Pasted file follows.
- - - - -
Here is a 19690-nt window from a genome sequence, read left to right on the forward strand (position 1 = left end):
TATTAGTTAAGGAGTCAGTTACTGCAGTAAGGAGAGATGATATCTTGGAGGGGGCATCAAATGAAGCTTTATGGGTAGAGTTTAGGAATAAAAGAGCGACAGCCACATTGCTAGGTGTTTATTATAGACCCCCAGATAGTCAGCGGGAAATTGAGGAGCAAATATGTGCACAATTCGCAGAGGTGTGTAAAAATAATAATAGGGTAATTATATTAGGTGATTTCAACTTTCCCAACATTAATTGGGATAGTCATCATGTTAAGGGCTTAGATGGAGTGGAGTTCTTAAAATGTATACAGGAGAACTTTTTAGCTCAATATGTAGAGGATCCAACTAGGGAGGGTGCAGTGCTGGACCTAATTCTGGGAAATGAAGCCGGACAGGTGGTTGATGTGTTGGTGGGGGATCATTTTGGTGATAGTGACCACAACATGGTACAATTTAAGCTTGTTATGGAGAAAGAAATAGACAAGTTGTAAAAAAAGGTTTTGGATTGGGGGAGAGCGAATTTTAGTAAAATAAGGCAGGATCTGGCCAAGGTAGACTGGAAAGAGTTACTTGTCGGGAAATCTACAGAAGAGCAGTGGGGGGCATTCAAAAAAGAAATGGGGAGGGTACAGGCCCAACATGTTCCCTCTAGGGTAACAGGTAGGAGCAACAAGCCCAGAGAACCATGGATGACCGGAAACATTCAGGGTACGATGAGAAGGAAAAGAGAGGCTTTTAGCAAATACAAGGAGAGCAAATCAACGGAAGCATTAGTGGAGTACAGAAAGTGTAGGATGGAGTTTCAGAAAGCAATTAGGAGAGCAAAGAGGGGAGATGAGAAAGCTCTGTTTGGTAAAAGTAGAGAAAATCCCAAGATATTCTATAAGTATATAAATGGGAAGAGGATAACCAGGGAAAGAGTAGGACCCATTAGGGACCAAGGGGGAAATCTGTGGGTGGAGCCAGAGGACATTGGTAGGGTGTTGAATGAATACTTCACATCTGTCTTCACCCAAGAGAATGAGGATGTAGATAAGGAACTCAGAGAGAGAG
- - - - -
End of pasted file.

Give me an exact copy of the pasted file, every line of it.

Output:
Here is a 19690-nt window from a genome sequence, read left to right on the forward strand (position 1 = left end):
TATTAGTTAAGGAGTCAGTTACTGCAGTAAGGAGAGATGATATCTTGGAGGGGGCATCAAATGAAGCTTTATGGGTAGAGTTTAGGAATAAAAGAGCGACAGCCACATTGCTAGGTGTTTATTATAGACCCCCAGATAGTCAGCGGGAAATTGAGGAGCAAATATGTGCACAATTCGCAGAGGTGTGTAAAAATAATAATAGGGTAATTATATTAGGTGATTTCAACTTTCCCAACATTAATTGGGATAGTCATCATGTTAAGGGCTTAGATGGAGTGGAGTTCTTAAAATGTATACAGGAGAACTTTTTAGCTCAATATGTAGAGGATCCAACTAGGGAGGGTGCAGTGCTGGACCTAATTCTGGGAAATGAAGCCGGACAGGTGGTTGATGTGTTGGTGGGGGATCATTTTGGTGATAGTGACCACAACATGGTACAATTTAAGCTTGTTATGGAGAAAGAAATAGACAAGTTGTAAAAAAAGGTTTTGGATTGGGGGAGAGCGAATTTTAGTAAAATAAGGCAGGATCTGGCCAAGGTAGACTGGAAAGAGTTACTTGTCGGGAAATCTACAGAAGAGCAGTGGGGGGCATTCAAAAAAGAAATGGGGAGGGTACAGGCCCAACATGTTCCCTCTAGGGTAACAGGTAGGAGCAACAAGCCCAGAGAACCATGGATGACCGGAAACATTCAGGGTACGATGAGAAGGAAAAGAGAGGCTTTTAGCAAATACAAGGAGAGCAAATCAACGGAAGCATTAGTGGAGTACAGAAAGTGTAGGATGGAGTTTCAGAAAGCAATTAGGAGAGCAAAGAGGGGAGATGAGAAAGCTCTGTTTGGTAAAAGTAGAGAAAATCCCAAGATATTCTATAAGTATATAAATGGGAAGAGGATAACCAGGGAAAGAGTAGGACCCATTAGGGACCAAGGGGGAAATCTGTGGGTGGAGCCAGAGGACATTGGTAGGGTGTTGAATGAATACTTCACATCTGTCTTCACCCAAGAGAATGAGGATGTAGATAAGGAACTCAGAGAGAGAG